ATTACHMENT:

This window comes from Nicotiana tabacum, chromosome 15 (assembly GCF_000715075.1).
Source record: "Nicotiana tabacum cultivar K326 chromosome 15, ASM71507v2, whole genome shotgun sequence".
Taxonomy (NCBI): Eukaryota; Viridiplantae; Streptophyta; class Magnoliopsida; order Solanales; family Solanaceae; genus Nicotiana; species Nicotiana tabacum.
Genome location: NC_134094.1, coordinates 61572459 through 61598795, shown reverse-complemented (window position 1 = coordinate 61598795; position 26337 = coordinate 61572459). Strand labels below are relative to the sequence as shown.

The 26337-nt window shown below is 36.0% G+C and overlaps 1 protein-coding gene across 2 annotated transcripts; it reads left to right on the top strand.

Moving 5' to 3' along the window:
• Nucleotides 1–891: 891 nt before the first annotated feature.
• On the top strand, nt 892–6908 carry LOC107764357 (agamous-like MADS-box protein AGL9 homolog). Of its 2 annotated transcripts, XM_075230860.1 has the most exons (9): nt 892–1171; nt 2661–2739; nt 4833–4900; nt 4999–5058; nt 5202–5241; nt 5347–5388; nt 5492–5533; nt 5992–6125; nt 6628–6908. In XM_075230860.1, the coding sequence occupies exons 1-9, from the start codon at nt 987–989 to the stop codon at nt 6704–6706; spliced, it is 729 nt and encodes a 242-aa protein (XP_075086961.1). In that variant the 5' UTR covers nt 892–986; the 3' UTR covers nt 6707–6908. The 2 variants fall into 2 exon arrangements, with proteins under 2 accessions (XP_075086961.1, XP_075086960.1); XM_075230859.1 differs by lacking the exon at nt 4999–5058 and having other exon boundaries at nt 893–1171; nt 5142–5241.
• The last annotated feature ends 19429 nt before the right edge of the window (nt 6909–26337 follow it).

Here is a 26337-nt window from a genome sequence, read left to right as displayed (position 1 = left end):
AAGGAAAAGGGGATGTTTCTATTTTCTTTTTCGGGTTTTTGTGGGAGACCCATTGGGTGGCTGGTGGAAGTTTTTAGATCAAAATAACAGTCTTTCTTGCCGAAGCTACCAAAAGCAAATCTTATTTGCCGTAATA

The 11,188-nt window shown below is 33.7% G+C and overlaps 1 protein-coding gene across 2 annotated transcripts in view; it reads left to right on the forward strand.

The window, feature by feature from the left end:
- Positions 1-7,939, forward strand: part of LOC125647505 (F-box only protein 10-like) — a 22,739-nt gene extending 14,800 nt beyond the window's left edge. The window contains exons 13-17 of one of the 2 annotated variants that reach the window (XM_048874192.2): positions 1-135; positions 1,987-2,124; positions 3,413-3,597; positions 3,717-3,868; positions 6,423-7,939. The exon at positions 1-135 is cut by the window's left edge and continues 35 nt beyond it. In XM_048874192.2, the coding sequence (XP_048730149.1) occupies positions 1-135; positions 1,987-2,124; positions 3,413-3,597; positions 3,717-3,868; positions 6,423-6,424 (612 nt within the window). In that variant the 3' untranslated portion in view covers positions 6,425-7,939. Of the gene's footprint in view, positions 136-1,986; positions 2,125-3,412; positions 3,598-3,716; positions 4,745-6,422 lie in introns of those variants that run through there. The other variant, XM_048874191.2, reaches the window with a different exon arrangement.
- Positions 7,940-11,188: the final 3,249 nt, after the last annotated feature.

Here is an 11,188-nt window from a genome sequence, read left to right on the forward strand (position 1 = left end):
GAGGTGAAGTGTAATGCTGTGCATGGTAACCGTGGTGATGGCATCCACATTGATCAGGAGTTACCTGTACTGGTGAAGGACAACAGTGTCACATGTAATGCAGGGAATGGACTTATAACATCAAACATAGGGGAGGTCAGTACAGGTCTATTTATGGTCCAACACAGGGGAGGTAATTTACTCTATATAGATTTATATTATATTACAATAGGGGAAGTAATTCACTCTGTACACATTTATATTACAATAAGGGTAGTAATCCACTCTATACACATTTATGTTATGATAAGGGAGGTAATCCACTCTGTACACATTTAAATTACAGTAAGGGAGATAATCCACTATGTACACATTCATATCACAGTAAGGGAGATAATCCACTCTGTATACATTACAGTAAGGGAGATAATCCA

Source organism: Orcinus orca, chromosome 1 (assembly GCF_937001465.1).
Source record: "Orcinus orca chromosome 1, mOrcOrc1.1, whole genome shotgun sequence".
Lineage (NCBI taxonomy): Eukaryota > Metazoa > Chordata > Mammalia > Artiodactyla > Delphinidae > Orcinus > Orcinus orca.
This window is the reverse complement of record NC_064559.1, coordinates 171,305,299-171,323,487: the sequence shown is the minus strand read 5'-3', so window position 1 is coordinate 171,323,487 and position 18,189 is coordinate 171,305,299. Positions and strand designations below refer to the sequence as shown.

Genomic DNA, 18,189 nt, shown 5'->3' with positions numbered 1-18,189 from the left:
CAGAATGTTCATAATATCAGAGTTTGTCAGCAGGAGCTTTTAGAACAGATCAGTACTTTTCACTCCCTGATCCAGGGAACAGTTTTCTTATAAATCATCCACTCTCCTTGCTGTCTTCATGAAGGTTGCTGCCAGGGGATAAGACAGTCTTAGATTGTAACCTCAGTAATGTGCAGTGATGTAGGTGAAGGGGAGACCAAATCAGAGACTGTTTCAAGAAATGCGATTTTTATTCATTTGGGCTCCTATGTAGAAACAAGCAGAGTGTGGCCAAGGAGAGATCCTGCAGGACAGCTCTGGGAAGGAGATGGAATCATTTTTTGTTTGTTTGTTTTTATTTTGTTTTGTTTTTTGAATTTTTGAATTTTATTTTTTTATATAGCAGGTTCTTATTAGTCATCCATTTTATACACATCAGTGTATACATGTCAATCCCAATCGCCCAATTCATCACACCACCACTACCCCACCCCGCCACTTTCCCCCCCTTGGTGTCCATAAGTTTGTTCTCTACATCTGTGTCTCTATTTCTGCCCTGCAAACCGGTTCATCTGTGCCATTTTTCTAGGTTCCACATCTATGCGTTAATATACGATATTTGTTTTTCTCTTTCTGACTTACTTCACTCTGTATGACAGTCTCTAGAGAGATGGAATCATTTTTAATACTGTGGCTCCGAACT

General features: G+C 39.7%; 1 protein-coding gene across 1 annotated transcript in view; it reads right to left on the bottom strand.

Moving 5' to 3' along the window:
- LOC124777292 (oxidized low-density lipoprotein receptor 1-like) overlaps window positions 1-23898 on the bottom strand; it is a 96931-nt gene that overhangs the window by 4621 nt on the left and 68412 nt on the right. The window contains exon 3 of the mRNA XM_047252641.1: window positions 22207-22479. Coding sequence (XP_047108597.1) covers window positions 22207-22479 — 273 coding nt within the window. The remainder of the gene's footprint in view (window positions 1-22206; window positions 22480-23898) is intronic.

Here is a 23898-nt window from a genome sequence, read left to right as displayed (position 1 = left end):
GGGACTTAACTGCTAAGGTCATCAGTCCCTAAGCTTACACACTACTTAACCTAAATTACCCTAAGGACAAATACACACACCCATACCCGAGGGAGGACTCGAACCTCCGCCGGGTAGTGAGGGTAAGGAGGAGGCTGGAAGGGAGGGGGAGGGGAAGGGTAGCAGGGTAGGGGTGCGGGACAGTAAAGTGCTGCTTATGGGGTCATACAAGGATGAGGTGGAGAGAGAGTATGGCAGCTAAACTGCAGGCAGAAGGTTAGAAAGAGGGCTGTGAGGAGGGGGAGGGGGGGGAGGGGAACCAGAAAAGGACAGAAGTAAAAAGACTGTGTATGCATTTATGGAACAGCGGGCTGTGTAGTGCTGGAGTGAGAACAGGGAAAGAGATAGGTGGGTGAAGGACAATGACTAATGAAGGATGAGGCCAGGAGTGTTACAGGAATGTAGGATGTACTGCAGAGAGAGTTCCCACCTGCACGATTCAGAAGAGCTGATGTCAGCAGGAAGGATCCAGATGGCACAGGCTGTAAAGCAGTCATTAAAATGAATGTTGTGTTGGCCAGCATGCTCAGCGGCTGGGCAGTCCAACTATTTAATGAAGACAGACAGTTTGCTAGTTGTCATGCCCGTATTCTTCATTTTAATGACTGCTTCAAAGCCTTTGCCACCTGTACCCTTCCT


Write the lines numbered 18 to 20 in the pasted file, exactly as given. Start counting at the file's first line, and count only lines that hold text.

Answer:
Source organism: Orcinus orca, chromosome 1 (assembly GCF_937001465.1).
Source record: "Orcinus orca chromosome 1, mOrcOrc1.1, whole genome shotgun sequence".
Lineage (NCBI taxonomy): Eukaryota > Metazoa > Chordata > Mammalia > Artiodactyla > Delphinidae > Orcinus > Orcinus orca.